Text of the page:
The Turkish lira reached a new record low, trading at 8 against the US dollar for the first time, after President Recep Tayyip Erdogan goaded European leaders and dared the US to hit Ankara with sanctions.

The currency fell past the symbolic threshold after Turkish markets opened on Monday at a time of high tensions between Turkey and its traditional allies. Its 1 per cent decline on Monday left the currency down by more than a quarter since the end of 2019. Turkish equities markets were also under pressure, with Istanbul’s Bist 100 index down 2 per cent.

The renewed tumult in the country’s asset markets followed a series of combative exchanges between senior Turkish officials and western counterparts over the weekend.

France recalled its ambassador to Ankara after Mr Erdogan said that Emmanuel Macron needed mental treatment in response to the French president’s controversial comments about Islam. Other senior Turkish officials also launched a series of strongly-worded attacks on Europe, comparing its treatment of Muslims to the demonisation of Jews in the 1920s.

That prompted a condemnation from Charles Michel, president of the European Council, who accused Turkey of resorting to “provocations, unilateral actions in the Mediterranean and now insults.” “It’s unacceptable,” he wrote on Twitter.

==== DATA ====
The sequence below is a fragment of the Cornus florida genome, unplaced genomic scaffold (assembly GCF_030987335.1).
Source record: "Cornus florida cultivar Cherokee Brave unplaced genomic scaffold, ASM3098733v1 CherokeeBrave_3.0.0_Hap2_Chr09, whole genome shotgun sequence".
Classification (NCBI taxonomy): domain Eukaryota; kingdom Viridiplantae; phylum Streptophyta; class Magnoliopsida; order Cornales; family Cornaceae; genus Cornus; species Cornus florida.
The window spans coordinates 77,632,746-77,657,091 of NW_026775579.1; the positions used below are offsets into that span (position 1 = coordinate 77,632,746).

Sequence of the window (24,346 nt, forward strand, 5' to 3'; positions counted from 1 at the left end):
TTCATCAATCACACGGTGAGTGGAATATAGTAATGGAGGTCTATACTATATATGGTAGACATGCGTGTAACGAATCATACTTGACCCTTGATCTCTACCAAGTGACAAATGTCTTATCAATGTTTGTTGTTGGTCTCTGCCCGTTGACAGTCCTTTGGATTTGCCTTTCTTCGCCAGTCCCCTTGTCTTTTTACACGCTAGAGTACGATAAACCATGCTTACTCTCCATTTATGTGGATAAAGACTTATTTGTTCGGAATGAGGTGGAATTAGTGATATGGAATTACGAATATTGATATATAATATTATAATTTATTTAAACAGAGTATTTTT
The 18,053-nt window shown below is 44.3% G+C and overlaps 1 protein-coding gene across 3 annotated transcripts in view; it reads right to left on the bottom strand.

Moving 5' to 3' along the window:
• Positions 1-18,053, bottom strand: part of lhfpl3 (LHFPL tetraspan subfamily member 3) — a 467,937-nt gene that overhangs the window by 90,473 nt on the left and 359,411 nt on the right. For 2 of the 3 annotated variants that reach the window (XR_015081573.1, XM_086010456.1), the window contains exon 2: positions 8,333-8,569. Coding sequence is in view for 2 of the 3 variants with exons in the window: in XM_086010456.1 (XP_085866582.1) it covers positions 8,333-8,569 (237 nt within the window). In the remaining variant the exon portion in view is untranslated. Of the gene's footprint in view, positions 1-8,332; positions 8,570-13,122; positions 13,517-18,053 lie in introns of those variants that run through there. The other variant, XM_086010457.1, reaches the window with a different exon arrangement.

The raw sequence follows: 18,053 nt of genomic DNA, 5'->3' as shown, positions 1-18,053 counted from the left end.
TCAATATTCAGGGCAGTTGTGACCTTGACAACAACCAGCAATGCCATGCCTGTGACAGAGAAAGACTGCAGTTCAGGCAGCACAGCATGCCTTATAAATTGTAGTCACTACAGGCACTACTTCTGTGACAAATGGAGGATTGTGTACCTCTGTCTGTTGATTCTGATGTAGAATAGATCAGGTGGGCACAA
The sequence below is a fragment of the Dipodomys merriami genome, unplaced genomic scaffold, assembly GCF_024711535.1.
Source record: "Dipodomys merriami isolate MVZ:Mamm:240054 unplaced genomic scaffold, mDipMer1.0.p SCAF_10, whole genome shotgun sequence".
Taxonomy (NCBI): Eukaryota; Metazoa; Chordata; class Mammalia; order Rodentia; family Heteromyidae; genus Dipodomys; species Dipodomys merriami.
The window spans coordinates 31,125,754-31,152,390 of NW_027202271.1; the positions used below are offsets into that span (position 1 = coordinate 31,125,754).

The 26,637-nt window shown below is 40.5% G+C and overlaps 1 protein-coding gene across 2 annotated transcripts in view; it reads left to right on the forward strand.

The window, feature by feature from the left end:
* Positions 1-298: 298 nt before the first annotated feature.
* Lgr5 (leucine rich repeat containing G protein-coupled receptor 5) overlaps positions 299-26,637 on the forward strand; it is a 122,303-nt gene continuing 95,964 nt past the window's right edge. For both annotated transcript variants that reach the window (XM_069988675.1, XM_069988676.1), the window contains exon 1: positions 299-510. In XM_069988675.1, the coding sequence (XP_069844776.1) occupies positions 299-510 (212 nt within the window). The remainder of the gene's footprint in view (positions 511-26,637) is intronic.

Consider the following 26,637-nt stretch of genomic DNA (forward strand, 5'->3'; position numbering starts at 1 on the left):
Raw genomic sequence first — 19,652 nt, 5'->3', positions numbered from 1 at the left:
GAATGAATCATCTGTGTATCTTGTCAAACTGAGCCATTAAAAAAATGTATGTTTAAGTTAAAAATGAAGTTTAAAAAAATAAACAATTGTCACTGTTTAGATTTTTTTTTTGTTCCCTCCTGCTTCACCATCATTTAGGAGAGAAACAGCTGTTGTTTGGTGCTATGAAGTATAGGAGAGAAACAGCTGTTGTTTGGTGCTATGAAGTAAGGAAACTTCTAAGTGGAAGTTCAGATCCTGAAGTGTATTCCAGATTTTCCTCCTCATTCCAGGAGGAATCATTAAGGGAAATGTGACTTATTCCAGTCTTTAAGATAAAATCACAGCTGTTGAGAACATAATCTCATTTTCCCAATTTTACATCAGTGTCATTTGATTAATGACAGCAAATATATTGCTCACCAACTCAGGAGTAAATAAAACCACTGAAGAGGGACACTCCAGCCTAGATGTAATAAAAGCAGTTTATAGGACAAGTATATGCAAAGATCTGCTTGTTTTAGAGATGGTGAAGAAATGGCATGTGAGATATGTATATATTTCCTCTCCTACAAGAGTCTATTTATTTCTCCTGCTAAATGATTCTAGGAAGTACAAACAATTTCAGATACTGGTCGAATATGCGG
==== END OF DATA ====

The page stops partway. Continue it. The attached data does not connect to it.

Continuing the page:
Mr Erdogan also dared the US to follow through on what he said were threats to impose sanctions on the country in relation to its role in the re-eruption of fighting in the disputed Caucasus region of Nagorno-Karabakh. Ankara has supplied weapons and offered strong political backing to the armed forces of Azerbaijan, which is battling Armenian soldiers in the region.

Washington has also repeatedly threatened to impose sanctions on Turkey, a Nato member, in retaliation for its purchase of a Russian-made S-400 air defence system.

“You don’t realise who you are dealing with,” Mr Erdogan warned the US in a speech on Sunday. “Whatever your sanctions are, don’t be late with them.”

Tensions between Turkey, the EU and the US have exacerbated more deep-rooted concerns about the management of the economy under the watch of Mr Erdogan.

The Turkish president has gained unprecedented control of the country’s institutions in recent years, including the nominally independent central bank. 

The bank last week disappointed investors by defying hopes that it would raise its benchmark interest rate for a second time in a row — a move that analysts said could have helped to steady the embattled lira and help to rebuild investor confidence.

Instead, it resorted to what analysts dubbed “stealth tightening”, a decision that was widely interpreted as an effort to raise rates without incurring the wrath of Mr Erdogan, who is a longstanding opponent of high interest rates.



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